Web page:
European Medicines Agency confirms recommendation to suspend Tredaptive, Pelzont and Trevaclyn
Doctors should no longer prescribe these medicines and should review patients’ treatment options
The European Medicines Agency’s Committee for Medicinal Products for Human Use (CHMP) has confirmed the recommendation to suspend the marketing authorisations of Tredaptive, Pelzont and Trevaclyn (nicotinic acid / laropiprant) used to treat adults with dyslipidaemia (abnormally high blood levels of fats such as triglycerides and cholesterol). The CHMP decision follows the recent recommendation by the Pharmacovigilance Risk Assessment Committee (PRAC) to suspend these medicines.
In the meantime, the European Commission has taken temporary measures to suspend the marketing authorisation and supply of the medicines across the European Union (EU) and the marketing authorisation holder, Merck Sharp & Dohme Ltd, has announced that it is taking steps to suspend availability of the medicines across the EU.
The CHMP encourages patients currently taking these medicines to make a non-urgent appointment with their doctor to discuss their treatment. Doctors should no longer prescribe Tredaptive, Pelzont or Trevaclyn and should review patients’ treatment options.
The review of Tredaptive, Pelzont and Trevaclyn was initiated in December 2012 after new data from a large, long-term study called HPS2-THRIVE became available. The results of the study, which are still preliminary, indicated that taking nicotinic acid / laropiprant together with a statin has no significant additional benefit in reducing the risk of major vascular events such as heart attack and stroke, compared with statin therapy alone. In addition, a higher frequency of non-fatal but serious side effects was seen in patients taking these medicines.
Having reviewed the results of the study, the CHMP concluded that the benefits of Tredaptive, Pelzont and Trevaclyn no longer outweigh the risks and that their marketing authorisations should be suspended.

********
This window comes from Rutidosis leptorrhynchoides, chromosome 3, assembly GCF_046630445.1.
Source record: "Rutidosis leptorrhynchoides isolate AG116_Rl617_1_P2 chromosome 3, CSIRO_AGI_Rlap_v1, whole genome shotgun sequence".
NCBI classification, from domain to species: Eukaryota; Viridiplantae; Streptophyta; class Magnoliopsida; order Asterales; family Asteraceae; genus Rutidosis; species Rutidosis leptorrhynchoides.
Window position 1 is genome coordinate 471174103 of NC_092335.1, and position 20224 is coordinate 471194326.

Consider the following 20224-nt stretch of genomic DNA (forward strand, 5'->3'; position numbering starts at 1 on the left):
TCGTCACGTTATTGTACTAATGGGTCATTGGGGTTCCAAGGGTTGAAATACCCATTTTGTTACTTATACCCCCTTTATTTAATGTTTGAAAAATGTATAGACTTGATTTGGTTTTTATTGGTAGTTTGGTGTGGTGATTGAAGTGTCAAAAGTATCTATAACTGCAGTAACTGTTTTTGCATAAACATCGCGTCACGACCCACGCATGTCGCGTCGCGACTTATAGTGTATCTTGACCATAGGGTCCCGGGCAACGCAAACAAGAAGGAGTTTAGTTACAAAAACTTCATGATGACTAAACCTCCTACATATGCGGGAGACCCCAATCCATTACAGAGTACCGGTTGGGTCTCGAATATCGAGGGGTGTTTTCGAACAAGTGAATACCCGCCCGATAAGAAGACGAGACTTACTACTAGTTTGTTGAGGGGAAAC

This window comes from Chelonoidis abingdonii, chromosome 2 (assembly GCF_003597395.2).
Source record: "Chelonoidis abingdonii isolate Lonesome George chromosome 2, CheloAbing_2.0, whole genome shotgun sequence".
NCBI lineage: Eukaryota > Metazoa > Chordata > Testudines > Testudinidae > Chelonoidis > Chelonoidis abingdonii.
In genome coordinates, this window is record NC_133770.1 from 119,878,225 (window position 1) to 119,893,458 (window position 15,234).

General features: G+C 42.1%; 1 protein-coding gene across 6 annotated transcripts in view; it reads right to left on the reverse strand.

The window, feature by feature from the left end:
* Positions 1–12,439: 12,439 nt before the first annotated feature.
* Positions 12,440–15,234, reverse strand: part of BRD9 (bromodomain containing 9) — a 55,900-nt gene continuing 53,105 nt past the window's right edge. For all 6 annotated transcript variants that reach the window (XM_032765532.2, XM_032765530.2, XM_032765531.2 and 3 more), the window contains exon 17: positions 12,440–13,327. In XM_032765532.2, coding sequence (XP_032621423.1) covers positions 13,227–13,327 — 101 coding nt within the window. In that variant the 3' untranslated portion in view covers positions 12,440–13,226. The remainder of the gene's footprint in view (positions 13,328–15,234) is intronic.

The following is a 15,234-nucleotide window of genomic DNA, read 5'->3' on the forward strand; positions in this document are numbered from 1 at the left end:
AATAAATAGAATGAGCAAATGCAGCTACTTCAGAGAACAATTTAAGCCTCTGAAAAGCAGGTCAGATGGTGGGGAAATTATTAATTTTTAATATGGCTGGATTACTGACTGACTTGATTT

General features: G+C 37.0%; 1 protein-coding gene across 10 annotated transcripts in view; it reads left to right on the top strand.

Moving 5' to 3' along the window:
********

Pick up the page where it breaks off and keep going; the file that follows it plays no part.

More information on the HPS2-THRIVE study is available below.
The CHMP opinion will now be sent to the European Commission for the adoption of a legally binding decision throughout the EU.
Information to patients
- Tredaptive, Pelzont and Trevaclyn are identical medicines used to treat adults with dyslipidaemia (abnormally high blood levels of fats such as triglycerides and cholesterol). Such treatment is ultimately aimed to reduce the risk of heart attacks, strokes and other conditions affecting the heart and blood vessels.
- The Agency has recommended the suspension of Tredaptive, Pelzont or Trevaclyn following the review of new evidence which indicated that the benefits of these medicines no longer outweigh their risks for patients.
- If you are taking Tredaptive, Pelzont or Trevaclyn you will have to discontinue treatment, as these medicines will no longer be available from the week starting on 21 January 2013.
- You should make a non-urgent appointment with your doctor to review your treatment.
- If you have any questions, you should contact your doctor or pharmacist.
Information to healthcare professionals
Healthcare professionals should follow these recommendations:
- In light of the unfavourable benefit-risk balance of Tredaptive, Pelzont and Trevaclyn, doctors should no longer prescribe these medicines to their patients.
- Doctors should review their patients’ treatment in order to discontinue treatment with these medicines, which will no longer be available from the week starting on 21 January 2013.
- Pharmacists should refer patients on new or repeated prescriptions for Tredaptive, Pelzont and Trevaclyn to the treating doctor.
The Agency’s recommendations are based on the new data from the HPS2-THRIVE study: